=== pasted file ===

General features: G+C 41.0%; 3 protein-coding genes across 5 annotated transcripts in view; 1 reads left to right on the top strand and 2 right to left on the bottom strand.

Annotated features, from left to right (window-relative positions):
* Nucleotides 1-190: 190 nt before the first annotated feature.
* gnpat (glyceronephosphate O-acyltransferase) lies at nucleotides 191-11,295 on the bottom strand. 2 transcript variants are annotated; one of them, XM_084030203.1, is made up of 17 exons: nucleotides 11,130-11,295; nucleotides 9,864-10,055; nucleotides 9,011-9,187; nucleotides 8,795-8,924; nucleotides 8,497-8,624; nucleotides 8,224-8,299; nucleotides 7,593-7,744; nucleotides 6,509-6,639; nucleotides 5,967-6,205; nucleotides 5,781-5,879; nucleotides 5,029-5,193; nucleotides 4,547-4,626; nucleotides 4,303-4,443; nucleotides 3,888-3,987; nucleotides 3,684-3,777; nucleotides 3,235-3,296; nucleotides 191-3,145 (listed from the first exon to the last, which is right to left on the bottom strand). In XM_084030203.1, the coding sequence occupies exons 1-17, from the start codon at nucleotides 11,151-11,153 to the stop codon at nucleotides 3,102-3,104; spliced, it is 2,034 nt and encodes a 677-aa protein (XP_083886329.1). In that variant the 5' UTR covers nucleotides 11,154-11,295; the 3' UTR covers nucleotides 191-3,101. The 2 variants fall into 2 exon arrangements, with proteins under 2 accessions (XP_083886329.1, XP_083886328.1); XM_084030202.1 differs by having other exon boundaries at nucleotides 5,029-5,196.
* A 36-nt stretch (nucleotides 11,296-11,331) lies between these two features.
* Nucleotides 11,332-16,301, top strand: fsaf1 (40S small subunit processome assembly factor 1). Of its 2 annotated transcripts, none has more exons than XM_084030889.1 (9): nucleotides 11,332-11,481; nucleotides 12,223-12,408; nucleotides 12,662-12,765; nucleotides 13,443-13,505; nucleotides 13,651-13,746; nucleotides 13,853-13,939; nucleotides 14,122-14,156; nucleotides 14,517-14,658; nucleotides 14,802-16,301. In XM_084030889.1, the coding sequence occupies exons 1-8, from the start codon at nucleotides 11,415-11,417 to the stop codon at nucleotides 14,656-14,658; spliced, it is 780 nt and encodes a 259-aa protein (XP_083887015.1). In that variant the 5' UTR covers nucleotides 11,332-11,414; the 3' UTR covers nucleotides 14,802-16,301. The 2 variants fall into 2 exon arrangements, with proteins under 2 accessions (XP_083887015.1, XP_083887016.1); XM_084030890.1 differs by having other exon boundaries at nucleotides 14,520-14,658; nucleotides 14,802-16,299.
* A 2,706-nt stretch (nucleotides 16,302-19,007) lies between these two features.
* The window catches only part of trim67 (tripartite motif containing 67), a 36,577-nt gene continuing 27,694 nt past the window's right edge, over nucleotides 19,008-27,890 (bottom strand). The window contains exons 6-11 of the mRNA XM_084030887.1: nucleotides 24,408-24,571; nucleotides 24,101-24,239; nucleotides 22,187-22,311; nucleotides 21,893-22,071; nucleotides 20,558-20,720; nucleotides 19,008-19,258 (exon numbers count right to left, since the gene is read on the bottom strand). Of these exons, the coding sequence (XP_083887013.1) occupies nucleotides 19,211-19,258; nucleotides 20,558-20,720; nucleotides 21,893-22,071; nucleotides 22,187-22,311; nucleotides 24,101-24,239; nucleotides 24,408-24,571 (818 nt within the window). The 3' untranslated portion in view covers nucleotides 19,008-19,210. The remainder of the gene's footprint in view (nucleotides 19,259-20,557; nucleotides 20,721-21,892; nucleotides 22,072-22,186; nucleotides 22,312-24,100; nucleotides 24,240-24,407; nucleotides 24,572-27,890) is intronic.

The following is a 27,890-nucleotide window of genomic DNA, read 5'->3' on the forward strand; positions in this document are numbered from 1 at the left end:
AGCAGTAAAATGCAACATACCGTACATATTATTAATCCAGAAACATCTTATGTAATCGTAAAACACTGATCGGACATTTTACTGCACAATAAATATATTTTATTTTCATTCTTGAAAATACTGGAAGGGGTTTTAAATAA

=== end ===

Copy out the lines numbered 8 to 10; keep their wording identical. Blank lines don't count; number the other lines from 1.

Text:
* The window catches only part of trim67 (tripartite motif containing 67), a 36,577-nt gene continuing 27,694 nt past the window's right edge, over nucleotides 19,008-27,890 (bottom strand). The window contains exons 6-11 of the mRNA XM_084030887.1: nucleotides 24,408-24,571; nucleotides 24,101-24,239; nucleotides 22,187-22,311; nucleotides 21,893-22,071; nucleotides 20,558-20,720; nucleotides 19,008-19,258 (exon numbers count right to left, since the gene is read on the bottom strand). Of these exons, the coding sequence (XP_083887013.1) occupies nucleotides 19,211-19,258; nucleotides 20,558-20,720; nucleotides 21,893-22,071; nucleotides 22,187-22,311; nucleotides 24,101-24,239; nucleotides 24,408-24,571 (818 nt within the window). The 3' untranslated portion in view covers nucleotides 19,008-19,210. The remainder of the gene's footprint in view (nucleotides 19,259-20,557; nucleotides 20,721-21,892; nucleotides 22,072-22,186; nucleotides 22,312-24,100; nucleotides 24,240-24,407; nucleotides 24,572-27,890) is intronic.

The following is a 27,890-nucleotide window of genomic DNA, read 5'->3' on the forward strand; positions in this document are numbered from 1 at the left end:
AGCAGTAAAATGCAACATACCGTACATATTATTAATCCAGAAACATCTTATGTAATCGTAAAACACTGATCGGACATTTTACTGCACAATAAATATATTTTATTTTCATTCTTGAAAATACTGGAAGGGGTTTTAAATAA